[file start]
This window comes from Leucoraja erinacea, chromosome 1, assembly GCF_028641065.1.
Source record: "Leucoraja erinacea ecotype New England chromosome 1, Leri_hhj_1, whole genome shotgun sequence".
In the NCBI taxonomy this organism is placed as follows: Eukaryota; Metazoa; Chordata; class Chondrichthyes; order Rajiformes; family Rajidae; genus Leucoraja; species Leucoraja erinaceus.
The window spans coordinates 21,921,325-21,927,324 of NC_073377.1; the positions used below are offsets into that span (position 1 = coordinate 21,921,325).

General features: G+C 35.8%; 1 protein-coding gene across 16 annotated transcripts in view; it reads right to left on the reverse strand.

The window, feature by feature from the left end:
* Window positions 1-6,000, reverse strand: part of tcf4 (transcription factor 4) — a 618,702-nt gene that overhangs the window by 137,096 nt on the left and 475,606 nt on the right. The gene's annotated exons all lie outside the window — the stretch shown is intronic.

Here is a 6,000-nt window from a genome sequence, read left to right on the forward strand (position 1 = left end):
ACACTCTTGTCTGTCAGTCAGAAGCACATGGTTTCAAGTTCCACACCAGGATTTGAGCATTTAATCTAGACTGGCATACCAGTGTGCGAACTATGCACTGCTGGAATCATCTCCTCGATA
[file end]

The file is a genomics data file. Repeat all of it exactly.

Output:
This window comes from Leucoraja erinacea, chromosome 1, assembly GCF_028641065.1.
Source record: "Leucoraja erinacea ecotype New England chromosome 1, Leri_hhj_1, whole genome shotgun sequence".
In the NCBI taxonomy this organism is placed as follows: Eukaryota; Metazoa; Chordata; class Chondrichthyes; order Rajiformes; family Rajidae; genus Leucoraja; species Leucoraja erinaceus.
The window spans coordinates 21,921,325-21,927,324 of NC_073377.1; the positions used below are offsets into that span (position 1 = coordinate 21,921,325).

General features: G+C 35.8%; 1 protein-coding gene across 16 annotated transcripts in view; it reads right to left on the reverse strand.

The window, feature by feature from the left end:
* Window positions 1-6,000, reverse strand: part of tcf4 (transcription factor 4) — a 618,702-nt gene that overhangs the window by 137,096 nt on the left and 475,606 nt on the right. The gene's annotated exons all lie outside the window — the stretch shown is intronic.

Here is a 6,000-nt window from a genome sequence, read left to right on the forward strand (position 1 = left end):
ACACTCTTGTCTGTCAGTCAGAAGCACATGGTTTCAAGTTCCACACCAGGATTTGAGCATTTAATCTAGACTGGCATACCAGTGTGCGAACTATGCACTGCTGGAATCATCTCCTCGATA